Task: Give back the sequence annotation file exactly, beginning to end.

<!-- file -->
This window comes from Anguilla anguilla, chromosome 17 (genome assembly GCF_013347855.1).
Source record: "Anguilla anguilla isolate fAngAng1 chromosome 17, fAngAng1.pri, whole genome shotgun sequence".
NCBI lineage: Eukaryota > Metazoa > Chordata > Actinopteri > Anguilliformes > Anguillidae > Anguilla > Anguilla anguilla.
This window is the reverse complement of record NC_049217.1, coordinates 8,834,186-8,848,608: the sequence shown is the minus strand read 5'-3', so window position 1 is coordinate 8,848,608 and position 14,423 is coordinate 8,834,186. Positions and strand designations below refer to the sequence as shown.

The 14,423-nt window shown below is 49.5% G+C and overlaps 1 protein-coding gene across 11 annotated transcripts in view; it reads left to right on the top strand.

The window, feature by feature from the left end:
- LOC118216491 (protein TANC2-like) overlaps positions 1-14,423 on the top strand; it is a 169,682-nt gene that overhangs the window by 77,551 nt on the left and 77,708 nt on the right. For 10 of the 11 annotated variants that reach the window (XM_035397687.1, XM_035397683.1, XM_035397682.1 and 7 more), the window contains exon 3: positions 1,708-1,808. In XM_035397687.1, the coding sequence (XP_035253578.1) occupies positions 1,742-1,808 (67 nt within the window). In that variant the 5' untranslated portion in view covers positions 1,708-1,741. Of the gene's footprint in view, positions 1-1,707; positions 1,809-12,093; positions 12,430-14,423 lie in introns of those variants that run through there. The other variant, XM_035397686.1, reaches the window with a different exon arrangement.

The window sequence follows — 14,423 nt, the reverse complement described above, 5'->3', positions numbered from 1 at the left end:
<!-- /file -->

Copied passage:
This window comes from Anguilla anguilla, chromosome 17 (genome assembly GCF_013347855.1).
Source record: "Anguilla anguilla isolate fAngAng1 chromosome 17, fAngAng1.pri, whole genome shotgun sequence".
NCBI lineage: Eukaryota > Metazoa > Chordata > Actinopteri > Anguilliformes > Anguillidae > Anguilla > Anguilla anguilla.
This window is the reverse complement of record NC_049217.1, coordinates 8,834,186-8,848,608: the sequence shown is the minus strand read 5'-3', so window position 1 is coordinate 8,848,608 and position 14,423 is coordinate 8,834,186. Positions and strand designations below refer to the sequence as shown.

The 14,423-nt window shown below is 49.5% G+C and overlaps 1 protein-coding gene across 11 annotated transcripts in view; it reads left to right on the top strand.

The window, feature by feature from the left end:
- LOC118216491 (protein TANC2-like) overlaps positions 1-14,423 on the top strand; it is a 169,682-nt gene that overhangs the window by 77,551 nt on the left and 77,708 nt on the right. For 10 of the 11 annotated variants that reach the window (XM_035397687.1, XM_035397683.1, XM_035397682.1 and 7 more), the window contains exon 3: positions 1,708-1,808. In XM_035397687.1, the coding sequence (XP_035253578.1) occupies positions 1,742-1,808 (67 nt within the window). In that variant the 5' untranslated portion in view covers positions 1,708-1,741. Of the gene's footprint in view, positions 1-1,707; positions 1,809-12,093; positions 12,430-14,423 lie in introns of those variants that run through there. The other variant, XM_035397686.1, reaches the window with a different exon arrangement.

The window sequence follows — 14,423 nt, the reverse complement described above, 5'->3', positions numbered from 1 at the left end: